OTT/CTV: Head to Toe

OTT/CTV is more popular than ever. Every generation is watching their favorite TV shows on smartphones, tablets, computers and big screen TVs that are connected to the internet. Our February training will focus on how to have those conversations with advertisers. This comprehensive training will cover OTT/CTV topics including:

  • What is OTT/CTV
  • The Popularity of OTT/CTV
  • SVODs vs AVODs
  • Benefits of OTT/CTV from
  • Ad Placement
  • Making OTT/CTV Affordable
  • Reporting
  • Performance

It’s everything you need to know about OTT/CTV – head to toe.




David McBee
Hello and welcome to the Webinar Series. I’m David McBee, director of training.

It’s 2021 and OTT/CTV is bigger than it has ever been. So… we decided to put everything you need to know to sell OTT/CTV advertising into this comprehensive webinar.

Yes, we’ve done OTT/CTV webinars in the past. I encourage you to dive into the Bullseye archives to check them out if you haven’t seen them. There’s an especially good part about different people seeing different ads while watching the same show – all based on targeting and data.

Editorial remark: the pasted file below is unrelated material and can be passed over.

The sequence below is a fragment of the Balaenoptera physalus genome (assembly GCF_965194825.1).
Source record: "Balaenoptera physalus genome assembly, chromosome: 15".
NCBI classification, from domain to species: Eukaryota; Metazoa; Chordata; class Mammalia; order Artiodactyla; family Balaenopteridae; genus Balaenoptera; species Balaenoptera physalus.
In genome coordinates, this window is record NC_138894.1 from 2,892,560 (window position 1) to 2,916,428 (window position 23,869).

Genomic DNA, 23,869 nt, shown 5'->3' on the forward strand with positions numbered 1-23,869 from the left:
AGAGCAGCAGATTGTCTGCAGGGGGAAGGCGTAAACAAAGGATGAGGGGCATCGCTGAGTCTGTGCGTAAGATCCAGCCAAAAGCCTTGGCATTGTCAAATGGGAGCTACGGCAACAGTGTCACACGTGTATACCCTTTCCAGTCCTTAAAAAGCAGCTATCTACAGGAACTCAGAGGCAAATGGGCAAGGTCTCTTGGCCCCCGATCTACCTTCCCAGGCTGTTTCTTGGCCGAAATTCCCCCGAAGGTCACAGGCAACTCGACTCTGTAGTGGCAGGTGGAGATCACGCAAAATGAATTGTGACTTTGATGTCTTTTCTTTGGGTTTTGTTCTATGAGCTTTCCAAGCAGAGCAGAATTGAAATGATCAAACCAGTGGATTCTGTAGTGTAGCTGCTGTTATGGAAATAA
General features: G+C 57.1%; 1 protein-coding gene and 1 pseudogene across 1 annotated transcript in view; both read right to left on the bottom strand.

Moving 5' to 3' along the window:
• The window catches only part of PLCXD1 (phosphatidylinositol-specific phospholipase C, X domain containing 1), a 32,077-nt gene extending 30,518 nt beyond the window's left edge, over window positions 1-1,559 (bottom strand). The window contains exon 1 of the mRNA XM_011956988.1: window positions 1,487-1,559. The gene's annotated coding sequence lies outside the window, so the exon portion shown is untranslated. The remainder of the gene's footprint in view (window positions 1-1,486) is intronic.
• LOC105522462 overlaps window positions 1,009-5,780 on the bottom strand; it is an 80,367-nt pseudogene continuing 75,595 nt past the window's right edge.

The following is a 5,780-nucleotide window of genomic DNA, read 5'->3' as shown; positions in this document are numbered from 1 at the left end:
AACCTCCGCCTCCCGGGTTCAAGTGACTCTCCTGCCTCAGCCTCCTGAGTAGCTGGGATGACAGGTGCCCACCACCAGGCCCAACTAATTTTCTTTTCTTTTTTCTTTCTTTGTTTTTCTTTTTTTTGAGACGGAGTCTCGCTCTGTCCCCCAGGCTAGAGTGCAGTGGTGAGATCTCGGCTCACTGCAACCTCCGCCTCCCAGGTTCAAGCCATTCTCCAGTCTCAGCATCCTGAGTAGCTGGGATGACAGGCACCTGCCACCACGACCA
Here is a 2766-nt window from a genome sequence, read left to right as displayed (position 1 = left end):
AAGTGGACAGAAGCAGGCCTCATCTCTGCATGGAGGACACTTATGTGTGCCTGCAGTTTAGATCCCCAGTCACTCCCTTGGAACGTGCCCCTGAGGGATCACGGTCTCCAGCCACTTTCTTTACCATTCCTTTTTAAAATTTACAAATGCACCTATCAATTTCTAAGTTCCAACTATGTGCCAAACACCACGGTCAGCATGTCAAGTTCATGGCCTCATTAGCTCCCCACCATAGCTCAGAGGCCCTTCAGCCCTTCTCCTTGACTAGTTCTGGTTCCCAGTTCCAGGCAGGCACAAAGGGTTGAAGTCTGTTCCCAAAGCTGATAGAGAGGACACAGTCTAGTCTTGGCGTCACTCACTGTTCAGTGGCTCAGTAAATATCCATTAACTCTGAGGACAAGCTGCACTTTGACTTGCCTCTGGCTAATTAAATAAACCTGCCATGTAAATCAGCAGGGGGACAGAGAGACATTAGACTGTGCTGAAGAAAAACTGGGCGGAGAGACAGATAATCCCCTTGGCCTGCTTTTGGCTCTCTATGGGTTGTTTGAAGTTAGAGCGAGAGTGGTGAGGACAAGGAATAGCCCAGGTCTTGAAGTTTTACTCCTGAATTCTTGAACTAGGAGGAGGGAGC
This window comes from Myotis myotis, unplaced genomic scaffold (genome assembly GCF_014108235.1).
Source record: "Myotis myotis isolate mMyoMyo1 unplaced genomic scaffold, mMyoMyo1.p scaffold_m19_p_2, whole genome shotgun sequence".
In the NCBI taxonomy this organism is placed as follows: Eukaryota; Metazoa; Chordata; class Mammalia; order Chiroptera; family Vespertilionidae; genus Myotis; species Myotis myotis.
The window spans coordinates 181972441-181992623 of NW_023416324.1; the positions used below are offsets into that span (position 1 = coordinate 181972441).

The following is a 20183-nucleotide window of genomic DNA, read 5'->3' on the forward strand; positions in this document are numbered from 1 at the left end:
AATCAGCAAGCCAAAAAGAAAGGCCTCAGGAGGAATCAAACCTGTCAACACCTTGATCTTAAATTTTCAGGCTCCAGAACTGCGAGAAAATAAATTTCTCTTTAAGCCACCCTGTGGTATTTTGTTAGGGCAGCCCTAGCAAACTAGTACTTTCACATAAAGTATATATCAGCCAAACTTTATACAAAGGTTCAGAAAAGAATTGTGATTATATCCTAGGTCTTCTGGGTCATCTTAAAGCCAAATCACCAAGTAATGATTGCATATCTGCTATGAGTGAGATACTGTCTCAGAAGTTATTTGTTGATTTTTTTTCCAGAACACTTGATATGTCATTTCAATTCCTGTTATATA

And no, this won’t be the last OTT/CTV webinar we create. The industry is still in its infancy and the tech is changing and improving every day. There will be more to talk about next month and for months and years after that.

But for today, if you want to sell OTT/CTV, you’re in the right place. Some of this will be review and some of it will be new. But I promise you this. You will get a nugget or three that will help you on future sales calls. In fact, I’m offering a money back guarantee. If you don’t learn something new from this webinar, I’ll refund what you paid to attend it.

See? Now you know you’re in for some good training. Let’s get started.

What is the difference between OTT & CTV? What does the combined term OTT/CTV refer to?